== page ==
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Qual Health Res. 2009 Oct;19(10):1395-406. doi: 10.1177/1049732309348362.

Accounts of HIV seroconversion among substance-using gay and bisexual men.

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  • 1Department of Sociology, Wilfrid Laurier University, Waterloo, Ontario, Canada. jaguinaldo@wlu.ca

Abstract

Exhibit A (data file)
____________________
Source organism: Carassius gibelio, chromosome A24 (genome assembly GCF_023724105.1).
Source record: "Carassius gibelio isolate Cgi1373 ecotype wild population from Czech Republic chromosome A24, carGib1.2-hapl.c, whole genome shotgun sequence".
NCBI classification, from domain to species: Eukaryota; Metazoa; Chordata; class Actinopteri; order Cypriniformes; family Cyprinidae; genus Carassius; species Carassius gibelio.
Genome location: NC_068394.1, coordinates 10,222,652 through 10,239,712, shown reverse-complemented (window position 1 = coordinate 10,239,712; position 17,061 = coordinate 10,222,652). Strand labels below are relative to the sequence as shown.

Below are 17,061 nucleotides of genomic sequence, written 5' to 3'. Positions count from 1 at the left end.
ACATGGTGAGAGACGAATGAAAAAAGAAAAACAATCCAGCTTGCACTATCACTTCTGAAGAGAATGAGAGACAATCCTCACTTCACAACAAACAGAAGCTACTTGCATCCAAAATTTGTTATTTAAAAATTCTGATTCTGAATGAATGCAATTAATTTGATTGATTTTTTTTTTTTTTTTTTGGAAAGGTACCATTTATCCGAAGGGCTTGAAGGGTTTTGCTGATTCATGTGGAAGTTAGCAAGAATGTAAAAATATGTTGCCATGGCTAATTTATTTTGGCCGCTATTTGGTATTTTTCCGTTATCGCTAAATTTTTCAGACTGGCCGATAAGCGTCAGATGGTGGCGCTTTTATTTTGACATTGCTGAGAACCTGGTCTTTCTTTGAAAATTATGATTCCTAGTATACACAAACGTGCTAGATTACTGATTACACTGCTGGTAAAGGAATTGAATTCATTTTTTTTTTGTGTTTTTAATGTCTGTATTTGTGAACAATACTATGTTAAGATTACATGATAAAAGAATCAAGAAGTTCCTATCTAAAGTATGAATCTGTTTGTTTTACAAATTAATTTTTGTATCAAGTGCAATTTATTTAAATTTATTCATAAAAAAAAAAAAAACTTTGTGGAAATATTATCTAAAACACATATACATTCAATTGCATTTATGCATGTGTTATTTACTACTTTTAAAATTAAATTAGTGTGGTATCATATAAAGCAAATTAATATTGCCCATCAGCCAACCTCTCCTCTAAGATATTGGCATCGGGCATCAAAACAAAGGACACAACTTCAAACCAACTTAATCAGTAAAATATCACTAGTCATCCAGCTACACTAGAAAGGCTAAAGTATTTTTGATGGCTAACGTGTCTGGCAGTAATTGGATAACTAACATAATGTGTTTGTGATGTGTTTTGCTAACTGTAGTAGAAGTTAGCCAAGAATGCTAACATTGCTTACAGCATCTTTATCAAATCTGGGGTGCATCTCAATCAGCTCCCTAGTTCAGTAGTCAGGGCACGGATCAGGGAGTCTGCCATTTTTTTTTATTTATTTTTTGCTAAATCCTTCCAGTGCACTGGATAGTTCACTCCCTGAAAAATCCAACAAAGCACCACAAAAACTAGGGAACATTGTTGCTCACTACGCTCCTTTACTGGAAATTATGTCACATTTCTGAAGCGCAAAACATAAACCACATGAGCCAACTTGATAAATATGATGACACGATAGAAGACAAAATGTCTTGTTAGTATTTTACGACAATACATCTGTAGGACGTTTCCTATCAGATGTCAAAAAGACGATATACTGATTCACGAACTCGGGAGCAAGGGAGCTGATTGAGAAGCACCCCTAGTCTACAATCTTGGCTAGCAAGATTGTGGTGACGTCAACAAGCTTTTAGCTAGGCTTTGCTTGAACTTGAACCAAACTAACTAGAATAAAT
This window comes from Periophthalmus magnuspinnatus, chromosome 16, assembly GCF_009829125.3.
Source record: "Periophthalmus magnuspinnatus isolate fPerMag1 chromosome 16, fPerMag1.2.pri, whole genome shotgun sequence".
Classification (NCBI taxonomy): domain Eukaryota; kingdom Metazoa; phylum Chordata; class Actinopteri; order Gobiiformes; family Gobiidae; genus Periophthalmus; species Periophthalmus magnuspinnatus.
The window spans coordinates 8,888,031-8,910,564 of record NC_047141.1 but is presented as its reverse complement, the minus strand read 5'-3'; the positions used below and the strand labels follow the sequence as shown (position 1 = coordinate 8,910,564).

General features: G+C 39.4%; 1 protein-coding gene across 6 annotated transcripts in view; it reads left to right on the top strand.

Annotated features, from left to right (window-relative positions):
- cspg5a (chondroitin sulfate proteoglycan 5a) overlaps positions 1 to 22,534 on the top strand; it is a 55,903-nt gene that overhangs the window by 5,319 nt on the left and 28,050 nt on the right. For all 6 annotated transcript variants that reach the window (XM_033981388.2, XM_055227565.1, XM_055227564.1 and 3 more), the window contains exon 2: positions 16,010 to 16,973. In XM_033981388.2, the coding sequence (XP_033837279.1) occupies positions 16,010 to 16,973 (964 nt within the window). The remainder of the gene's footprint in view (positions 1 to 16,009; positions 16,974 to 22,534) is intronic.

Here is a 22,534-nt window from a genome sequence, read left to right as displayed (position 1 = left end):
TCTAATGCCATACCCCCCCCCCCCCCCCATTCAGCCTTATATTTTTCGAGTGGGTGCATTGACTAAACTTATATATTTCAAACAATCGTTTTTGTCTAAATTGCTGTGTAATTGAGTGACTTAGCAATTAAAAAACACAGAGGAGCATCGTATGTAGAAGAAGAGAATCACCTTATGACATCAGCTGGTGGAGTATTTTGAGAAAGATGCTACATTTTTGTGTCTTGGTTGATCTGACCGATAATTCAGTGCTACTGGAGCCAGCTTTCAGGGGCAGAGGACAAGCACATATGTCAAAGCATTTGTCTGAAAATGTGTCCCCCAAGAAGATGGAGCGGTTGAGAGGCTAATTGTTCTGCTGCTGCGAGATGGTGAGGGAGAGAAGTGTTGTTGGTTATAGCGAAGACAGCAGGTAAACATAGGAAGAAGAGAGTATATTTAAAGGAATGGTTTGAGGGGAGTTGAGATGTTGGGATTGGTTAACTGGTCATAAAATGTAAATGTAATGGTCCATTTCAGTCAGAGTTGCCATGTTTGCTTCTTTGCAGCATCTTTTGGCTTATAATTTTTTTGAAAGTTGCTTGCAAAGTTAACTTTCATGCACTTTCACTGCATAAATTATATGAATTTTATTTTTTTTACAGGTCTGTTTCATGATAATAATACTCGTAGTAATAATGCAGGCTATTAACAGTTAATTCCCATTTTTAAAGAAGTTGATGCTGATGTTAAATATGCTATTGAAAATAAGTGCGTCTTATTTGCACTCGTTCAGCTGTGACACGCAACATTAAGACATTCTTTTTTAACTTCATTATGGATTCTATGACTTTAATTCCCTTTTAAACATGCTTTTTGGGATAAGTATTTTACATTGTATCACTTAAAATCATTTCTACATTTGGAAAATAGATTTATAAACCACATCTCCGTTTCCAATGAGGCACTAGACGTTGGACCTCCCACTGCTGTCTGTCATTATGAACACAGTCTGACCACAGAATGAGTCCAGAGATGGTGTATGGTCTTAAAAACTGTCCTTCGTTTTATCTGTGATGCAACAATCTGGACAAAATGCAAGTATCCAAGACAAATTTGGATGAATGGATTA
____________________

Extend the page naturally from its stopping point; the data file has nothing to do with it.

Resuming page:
Statistical associations between substance use and seroconversion among gay and bisexual men abound. However, these associations often ignore men's own interpretations of their seroconversion. Using in-depth interviews with gay and bisexual men who reported using drugs or alcohol at the time of their seroconversion, we identify how these men explain the events that led to HIV transmission. Whereas a small minority of respondents reported substance use to explain their seroconversion, the majority reported three competing explanations. These participants claimed that they lacked sufficient knowledge about the behavioral risks that led to their seroconversion; that their decision to engage in unsafe sex was because of negative personal affect; and that they "trusted the wrong person." We link these findings to prevention and suggest that gay and bisexual men who use substances for recreational purposes will benefit from prevention efforts designed to address issues of gay and bisexual men rather than substance-using men.

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